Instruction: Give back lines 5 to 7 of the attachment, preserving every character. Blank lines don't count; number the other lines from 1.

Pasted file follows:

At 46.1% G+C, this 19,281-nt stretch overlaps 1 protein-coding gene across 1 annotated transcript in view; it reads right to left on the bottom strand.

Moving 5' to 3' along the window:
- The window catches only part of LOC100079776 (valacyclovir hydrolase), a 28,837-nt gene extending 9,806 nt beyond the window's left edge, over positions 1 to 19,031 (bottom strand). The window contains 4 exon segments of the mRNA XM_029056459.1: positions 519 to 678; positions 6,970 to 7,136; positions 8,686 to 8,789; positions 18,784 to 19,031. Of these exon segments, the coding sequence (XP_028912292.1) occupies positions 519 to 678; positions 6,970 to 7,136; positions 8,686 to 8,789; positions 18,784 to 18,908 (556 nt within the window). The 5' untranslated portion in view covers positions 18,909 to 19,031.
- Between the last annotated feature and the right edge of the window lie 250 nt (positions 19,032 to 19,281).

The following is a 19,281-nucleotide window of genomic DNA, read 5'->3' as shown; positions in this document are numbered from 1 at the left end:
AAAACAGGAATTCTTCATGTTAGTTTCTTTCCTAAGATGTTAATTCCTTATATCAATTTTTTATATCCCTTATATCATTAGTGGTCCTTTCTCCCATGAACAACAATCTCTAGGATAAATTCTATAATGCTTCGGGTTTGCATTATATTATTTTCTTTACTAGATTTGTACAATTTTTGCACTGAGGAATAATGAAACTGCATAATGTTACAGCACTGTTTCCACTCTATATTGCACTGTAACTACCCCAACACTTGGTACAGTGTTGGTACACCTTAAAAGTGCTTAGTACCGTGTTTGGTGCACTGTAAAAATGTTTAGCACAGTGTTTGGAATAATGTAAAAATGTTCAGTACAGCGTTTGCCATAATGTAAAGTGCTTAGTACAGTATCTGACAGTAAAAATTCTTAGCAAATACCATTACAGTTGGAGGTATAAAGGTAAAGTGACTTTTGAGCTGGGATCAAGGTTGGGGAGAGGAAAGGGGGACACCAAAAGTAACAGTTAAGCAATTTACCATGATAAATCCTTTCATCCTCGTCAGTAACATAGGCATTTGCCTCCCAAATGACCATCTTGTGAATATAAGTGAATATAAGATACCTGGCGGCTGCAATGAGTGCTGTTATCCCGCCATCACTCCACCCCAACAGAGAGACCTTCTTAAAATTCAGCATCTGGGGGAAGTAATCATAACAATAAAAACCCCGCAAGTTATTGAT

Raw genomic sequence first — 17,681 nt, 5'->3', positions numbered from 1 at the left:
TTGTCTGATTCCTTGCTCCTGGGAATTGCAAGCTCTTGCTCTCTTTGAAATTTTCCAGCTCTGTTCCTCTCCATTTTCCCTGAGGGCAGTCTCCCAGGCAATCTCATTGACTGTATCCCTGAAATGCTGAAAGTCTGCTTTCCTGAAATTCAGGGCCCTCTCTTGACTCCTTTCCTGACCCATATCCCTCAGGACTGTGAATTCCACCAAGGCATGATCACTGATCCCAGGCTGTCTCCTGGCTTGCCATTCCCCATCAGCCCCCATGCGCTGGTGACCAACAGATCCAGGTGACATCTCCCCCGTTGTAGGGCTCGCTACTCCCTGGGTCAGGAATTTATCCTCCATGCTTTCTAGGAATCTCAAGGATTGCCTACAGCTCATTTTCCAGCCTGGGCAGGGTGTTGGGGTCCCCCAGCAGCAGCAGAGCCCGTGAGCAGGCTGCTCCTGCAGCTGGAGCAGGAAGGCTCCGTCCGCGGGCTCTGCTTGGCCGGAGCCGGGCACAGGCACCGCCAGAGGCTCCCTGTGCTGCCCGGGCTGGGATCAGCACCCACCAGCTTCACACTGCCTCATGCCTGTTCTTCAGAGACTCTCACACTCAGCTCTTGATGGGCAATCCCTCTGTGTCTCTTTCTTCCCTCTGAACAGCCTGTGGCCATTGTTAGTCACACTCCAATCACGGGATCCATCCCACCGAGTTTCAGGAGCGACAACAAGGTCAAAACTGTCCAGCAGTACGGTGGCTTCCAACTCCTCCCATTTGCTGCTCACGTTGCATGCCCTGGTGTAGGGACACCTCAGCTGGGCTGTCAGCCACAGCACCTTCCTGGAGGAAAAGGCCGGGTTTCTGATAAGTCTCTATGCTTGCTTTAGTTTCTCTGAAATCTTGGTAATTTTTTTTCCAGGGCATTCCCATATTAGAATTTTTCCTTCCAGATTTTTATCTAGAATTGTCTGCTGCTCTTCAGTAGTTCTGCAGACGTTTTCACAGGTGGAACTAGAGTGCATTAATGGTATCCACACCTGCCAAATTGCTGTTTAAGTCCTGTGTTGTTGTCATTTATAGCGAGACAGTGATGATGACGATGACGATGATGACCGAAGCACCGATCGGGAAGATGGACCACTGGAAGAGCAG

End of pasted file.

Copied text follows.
The following is a 19,281-nucleotide window of genomic DNA, read 5'->3' as shown; positions in this document are numbered from 1 at the left end:
AAAACAGGAATTCTTCATGTTAGTTTCTTTCCTAAGATGTTAATTCCTTATATCAATTTTTTATATCCCTTATATCATTAGTGGTCCTTTCTCCCATGAACAACAATCTCTAGGATAAATTCTATAATGCTTCGGGTTTGCATTATATTATTTTCTTTACTAGATTTGTACAATTTTTGCACTGAGGAATAATGAAACTGCATAATGTTACAGCACTGTTTCCACTCTATATTGCACTGTAACTACCCCAACACTTGGTACAGTGTTGGTACACCTTAAAAGTGCTTAGTACCGTGTTTGGTGCACTGTAAAAATGTTTAGCACAGTGTTTGGAATAATGTAAAAATGTTCAGTACAGCGTTTGCCATAATGTAAAGTGCTTAGTACAGTATCTGACAGTAAAAATTCTTAGCAAATACCATTACAGTTGGAGGTATAAAGGTAAAGTGACTTTTGAGCTGGGATCAAGGTTGGGGAGAGGAAAGGGGGACACCAAAAGTAACAGTTAAGCAATTTACCATGATAAATCCTTTCATCCTCGTCAGTAACATAGGCATTTGCCTCCCAAATGACCATCTTGTGAATATAAGTGAATATAAGATACCTGGCGGCTGCAATGAGTGCTGTTATCCCGCCATCACTCCACCCCAACAGAGAGACCTTCTTAAAATTCAGCATCTGGGGGAAGTAATCATAACAATAAAAACCCCGCAAGTTATTGAT

Raw genomic sequence first — 17,681 nt, 5'->3', positions numbered from 1 at the left: